When the Los Angeles Lakers hired a new head coach on Friday, they didn’t go for the biggest name out there. Nor did they pick a man with a ton of head coaching experience.
But the man they did hire — Darvin Ham — is a person who is not only incredibly familiar with the game but one who can see things from the perspective of both a player and a coach.
L.A. treated its head coach search and hiring process like it was family business only, with few knowing which direction the franchise would head.
Ham wasn’t a name widely expected to get the position at first, but after digging into his résumé, he has plenty of accolades that qualify him for the job.
Here is everything to know about the new Lakers head coach.
Ham played college basketball at Texas Tech from 1993-96, averaging 8.1 points, 5.1 rebounds, and 1.0 assists in 22.9 minutes per game. He shot 59.7% from the field and 49.8% from the free-throw line.
He tied for the most games played in the SWAC during the 1994-95 and 1995-96 seasons, with 30 and 32 games, respectively. He finished in the top five in the SWAC in field goal percentage for three straight seasons. His highest field goal percentage (61.8%) came in his freshman season.
Perhaps most famously, Ham broke a backboard while dunking in a 1996 NCAA Tournament game against North Carolina.
On to the NBA
Ham was not selected in the NBA draft, but he signed as a free agent with the Denver Nuggets in October 1996.
That was the start of a lengthy career in which he played eight seasons for six different teams (Denver, Indiana, Washington, Milwaukee, Atlanta, and Detroit). As a pro, Ham averaged 2.7 points, 2.3 rebounds, and 0.5 assists in 12.4 minutes per game. He shot 51.8% from the field, 49.4% from the free-throw line, and 25.0% from 3.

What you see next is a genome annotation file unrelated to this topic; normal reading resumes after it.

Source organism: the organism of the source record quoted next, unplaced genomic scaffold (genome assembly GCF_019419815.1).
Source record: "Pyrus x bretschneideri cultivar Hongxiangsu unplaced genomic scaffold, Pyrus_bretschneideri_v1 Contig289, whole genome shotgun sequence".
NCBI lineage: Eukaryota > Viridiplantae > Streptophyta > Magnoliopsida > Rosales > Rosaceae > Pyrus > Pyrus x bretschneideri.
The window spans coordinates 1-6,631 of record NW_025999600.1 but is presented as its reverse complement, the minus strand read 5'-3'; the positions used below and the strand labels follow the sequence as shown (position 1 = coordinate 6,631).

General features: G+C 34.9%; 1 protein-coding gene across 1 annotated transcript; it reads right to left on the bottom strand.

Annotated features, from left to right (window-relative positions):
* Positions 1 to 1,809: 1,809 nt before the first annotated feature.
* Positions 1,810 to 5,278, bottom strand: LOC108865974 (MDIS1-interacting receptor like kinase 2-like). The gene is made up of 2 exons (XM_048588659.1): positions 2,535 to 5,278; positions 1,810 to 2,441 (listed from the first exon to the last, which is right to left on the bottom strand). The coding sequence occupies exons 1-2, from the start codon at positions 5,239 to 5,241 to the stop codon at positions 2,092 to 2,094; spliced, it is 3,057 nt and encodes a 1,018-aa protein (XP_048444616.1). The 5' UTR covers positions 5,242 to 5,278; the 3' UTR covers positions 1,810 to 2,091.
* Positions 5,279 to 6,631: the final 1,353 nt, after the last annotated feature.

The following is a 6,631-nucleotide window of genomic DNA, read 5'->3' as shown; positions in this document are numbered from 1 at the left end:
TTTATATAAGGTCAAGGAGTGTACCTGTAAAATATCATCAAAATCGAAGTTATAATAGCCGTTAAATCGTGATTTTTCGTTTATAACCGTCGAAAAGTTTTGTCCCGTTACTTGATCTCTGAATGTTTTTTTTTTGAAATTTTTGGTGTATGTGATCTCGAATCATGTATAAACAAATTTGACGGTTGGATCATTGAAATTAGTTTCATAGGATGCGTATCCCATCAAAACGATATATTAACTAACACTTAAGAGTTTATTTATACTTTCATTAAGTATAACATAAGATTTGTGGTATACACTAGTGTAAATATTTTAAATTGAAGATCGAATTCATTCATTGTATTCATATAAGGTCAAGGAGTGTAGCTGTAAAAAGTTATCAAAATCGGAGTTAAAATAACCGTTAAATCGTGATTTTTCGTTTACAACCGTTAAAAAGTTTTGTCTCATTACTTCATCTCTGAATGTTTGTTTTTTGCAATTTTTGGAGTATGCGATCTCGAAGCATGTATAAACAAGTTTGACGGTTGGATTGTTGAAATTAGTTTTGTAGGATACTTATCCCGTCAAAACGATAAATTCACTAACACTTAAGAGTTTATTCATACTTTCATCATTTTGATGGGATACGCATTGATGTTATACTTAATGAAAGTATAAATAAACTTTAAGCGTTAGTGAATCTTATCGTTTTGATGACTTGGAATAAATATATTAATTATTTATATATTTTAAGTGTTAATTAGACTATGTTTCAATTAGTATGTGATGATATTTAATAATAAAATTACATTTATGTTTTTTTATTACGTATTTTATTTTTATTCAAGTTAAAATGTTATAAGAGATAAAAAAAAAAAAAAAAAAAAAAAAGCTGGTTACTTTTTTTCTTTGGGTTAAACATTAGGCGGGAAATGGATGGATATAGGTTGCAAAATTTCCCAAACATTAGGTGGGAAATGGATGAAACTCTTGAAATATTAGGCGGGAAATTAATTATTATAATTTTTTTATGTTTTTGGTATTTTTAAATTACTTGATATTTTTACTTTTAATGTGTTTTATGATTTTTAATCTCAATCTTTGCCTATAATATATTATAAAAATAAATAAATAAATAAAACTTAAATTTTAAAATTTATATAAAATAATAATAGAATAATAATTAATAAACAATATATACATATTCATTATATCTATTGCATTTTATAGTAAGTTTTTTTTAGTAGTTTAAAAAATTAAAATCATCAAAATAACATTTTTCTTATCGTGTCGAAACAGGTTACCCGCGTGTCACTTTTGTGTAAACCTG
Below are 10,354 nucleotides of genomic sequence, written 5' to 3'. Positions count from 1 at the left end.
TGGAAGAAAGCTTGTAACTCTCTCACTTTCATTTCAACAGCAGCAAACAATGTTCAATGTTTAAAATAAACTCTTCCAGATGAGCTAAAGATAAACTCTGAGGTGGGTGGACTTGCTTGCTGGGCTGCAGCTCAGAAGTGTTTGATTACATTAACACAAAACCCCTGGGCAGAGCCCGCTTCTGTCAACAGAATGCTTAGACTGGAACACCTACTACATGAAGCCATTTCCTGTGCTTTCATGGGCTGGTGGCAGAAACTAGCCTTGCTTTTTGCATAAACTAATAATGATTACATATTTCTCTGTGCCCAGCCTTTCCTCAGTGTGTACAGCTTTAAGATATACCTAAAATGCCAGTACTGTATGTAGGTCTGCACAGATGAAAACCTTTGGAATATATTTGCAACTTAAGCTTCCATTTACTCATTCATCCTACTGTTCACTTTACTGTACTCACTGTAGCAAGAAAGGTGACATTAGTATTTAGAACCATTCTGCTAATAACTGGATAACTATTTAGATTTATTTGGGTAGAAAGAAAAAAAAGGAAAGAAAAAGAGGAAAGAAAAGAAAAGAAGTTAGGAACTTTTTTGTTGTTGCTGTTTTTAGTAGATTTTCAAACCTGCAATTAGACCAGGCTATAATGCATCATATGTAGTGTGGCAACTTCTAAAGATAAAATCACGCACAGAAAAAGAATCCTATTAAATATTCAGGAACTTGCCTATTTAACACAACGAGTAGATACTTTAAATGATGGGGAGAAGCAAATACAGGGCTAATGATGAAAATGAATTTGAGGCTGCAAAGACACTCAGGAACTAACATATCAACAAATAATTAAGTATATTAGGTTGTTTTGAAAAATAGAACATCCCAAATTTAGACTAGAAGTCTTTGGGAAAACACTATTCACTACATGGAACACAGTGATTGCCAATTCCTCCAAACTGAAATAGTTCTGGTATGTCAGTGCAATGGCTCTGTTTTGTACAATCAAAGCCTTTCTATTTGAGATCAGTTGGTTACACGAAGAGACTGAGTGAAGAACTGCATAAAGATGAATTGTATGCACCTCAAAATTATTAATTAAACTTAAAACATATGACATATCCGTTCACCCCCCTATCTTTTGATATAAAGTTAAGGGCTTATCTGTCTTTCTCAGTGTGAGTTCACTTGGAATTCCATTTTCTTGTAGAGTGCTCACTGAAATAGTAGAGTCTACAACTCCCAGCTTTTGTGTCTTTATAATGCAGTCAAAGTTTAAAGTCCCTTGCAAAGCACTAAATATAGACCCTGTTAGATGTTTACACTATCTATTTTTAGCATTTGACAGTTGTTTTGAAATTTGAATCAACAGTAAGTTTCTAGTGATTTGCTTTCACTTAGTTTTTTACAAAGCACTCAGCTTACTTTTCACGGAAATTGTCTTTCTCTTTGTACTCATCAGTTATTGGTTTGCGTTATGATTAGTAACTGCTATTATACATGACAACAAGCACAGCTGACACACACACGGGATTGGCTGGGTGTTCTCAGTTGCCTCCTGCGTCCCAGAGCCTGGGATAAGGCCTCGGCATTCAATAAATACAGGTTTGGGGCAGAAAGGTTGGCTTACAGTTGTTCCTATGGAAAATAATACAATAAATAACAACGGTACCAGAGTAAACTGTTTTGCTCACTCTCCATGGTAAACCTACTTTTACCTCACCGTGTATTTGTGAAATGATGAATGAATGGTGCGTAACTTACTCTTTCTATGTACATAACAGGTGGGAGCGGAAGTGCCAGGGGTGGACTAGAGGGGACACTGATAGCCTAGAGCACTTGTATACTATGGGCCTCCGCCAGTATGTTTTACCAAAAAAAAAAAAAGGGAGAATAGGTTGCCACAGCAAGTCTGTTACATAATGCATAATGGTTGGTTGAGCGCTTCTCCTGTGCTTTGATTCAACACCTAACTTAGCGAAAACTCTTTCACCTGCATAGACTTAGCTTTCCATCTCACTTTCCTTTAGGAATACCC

He was a member of the 2004 Detroit Pistons team that won the NBA title and played in two other NBA Finals, as well as three Eastern Conference finals.
The assistant coach
Ham’s coaching career started in 2014 with the Atlanta Hawks, where he was an assistant coach for five seasons. He then spent four seasons as an assistant with the Milwaukee Bucks, helping guide the Bucks to the championship in 2021. His head coaching record (interim) is 18-8, 5-5 in the playoffs.
The right choice?
Chris Broussard believes that Ham was the best candidate in play for the Lakers, but doesn’t think L.A. will look much different than it did last season — unless something is done with Russell Westbrook.
“If you end up having to keep Russ because you can’t trade him, they have a plan C to where if it’s not working early, just release him.”
Colin Cowherd also believes the Lakers will look a lot like they did last season, and he doesn’t think the hiring will really move the needle. His response to the hiring of Ham is, “good luck.”
There will be a lot for the Lakers and Ham to figure out, not only due to the Westbrook situation but because they only have three players under contract for next season: LeBron James, Anthony Davis, and Talen Horton-Tucker. (Westbrook and Kendrick Nunn also have player options that they are expected to pick up).
So, Ham could be greeted with the same dynamic of last season, trying to make Westbrook, James, and Davis “work” on the floor together.
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